It looks much like a store from our own world, selling washing machines, microwaves, televisions, all that sort of thing, but the store is called Magic Shop Reon. That’s because this is a world of magic, not science, so all those appliances might look familiar but they are powered by magic. It’s a really funny blend of magic and the mundane, and people have to power the appliances in their homes by sticking their hands in a socket connected to the house to feed their own magic power into the system. The animators have a lot of fun getting very close to the names of some familiar technology brands, but if you’ve seen a few anime series you’ll probably be used to that kind of thing. How many anime series have a WcDonalds, or something like that? Continue reading
One of the most effective tactics Columbo employs is to hound the person he thinks is the murderer until he or she gets flustered and makes a mistake. So what happens when the murderer is a man like Dr. Barry Mayfield, who is so emotionless that he’s almost… Vulcan? This is going to be a tricky one for Columbo.
Dr. Mayfield has been working on a new transplant rejection drug. His colleague Dr. Hidemann wants more tests before they take it any further, but Mayfield is worried another group will get there first and take the credit he deserves. Hidemann, bless him, is one of those people with a towering intellect but little in the way of common sense, because he’s about to have heart surgery and it’s probably not a good idea to annoy the man who is about to operate on you. Continue reading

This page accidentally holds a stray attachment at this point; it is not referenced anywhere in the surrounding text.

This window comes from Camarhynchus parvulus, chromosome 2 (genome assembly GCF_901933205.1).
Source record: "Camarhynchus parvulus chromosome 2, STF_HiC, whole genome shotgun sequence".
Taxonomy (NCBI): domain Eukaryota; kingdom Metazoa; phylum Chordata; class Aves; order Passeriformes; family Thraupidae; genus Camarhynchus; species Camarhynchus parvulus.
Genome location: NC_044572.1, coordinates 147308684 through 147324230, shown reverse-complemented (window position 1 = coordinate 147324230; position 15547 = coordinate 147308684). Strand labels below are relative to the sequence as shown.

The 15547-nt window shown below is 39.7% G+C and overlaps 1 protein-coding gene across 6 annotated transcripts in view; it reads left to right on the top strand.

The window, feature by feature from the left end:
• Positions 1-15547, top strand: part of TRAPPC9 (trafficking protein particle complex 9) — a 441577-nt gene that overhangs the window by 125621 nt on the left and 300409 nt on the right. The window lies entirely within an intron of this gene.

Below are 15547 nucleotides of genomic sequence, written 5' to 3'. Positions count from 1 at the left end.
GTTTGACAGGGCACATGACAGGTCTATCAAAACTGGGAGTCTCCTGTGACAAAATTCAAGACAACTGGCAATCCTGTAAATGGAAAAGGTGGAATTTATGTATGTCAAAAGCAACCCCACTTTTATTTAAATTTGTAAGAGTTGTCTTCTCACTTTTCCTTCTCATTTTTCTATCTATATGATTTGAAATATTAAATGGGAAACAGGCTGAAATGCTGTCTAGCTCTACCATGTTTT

Accident / Technology / Takeoff
The view from Igirisu:
A plane flying behind Chi signals the arrival of only the second human being the girls have met in six episodes. Ishii is similar to Kanazawa in many ways, with a single-minded focus on her work. Amusingly she is so focused that she doesn’t even notice the girls until they have been standing right in front of her for a couple of minutes. Continue reading
I think I figured out the bizarre placement of these episodes. The Path of Sorrows is listed as 109, meaning 1st season, 9th episode, but it aired at number 4. So I started thinking: was this to get all the character stuff out of the way and make sure the viewer know who the cast was? Maybe get their buy in early to see how it played out? I thought that because this is another episode that develops backstory for us with Matheson, Gideon and, yet again, Galen. Continue reading
There’s a game that kept popping up on Steam that I would look at and think: why?!? The game, Horizon: Zero Dawn, appears to be about prehistoric people fighting against robotic dinosaurs. Huh?! Every time I’d look at it, because it kept popping up on the store page, I thought it looked idiotic. Visually nice, but the idea just didn’t make me feel warm and fuzzy. Luckily I have friends who are gamers and one of those that I work with said it was actually very good. Since it was on sale, I grabbed it. What my friend should have told me was: this is Far Cry without the Far Cry title. Had I known that, I would have picked the game up ages earlier because Far Cry has a damned good format and readers of the Junkyard know how much I enjoy those. Continue reading